During World War I and World War II, the government enacted a program called Victory Gardens in which citizens were encouraged or required to grow food to help with the war effort. Since farmers were drafted and mass transportation was dedicated to the war effort, food was rationed and there was concern that production might not be able to meet demand. Front yards, rooftops, public parks, vacant lots and even schoolyard gardens were planted, resulting in 40% of food produced in the country coming from the everyday citizen.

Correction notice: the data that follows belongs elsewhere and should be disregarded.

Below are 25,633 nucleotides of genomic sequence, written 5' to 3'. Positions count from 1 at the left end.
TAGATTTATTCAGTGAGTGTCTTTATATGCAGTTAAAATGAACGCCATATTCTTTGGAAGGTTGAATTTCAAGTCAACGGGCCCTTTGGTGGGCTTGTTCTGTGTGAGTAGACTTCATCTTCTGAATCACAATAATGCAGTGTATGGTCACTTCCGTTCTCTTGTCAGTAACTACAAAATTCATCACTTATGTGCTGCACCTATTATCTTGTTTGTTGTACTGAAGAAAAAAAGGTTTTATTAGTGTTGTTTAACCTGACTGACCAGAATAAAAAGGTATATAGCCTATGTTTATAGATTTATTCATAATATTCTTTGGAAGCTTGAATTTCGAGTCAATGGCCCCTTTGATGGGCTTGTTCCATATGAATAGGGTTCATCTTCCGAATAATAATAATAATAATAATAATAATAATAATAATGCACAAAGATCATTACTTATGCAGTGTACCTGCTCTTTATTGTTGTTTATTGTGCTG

Drawing from the history of Victory gardens, Victory Teaching Farm takes a modern day spin on the meaning of “Victory”.  We see our victory as:

Increasing health and wellness

Reducing hunger

Environmental sustainability and repair

Community development and beautification

Economic development

Increased access to locally grown food and the promotion and creation of a local food system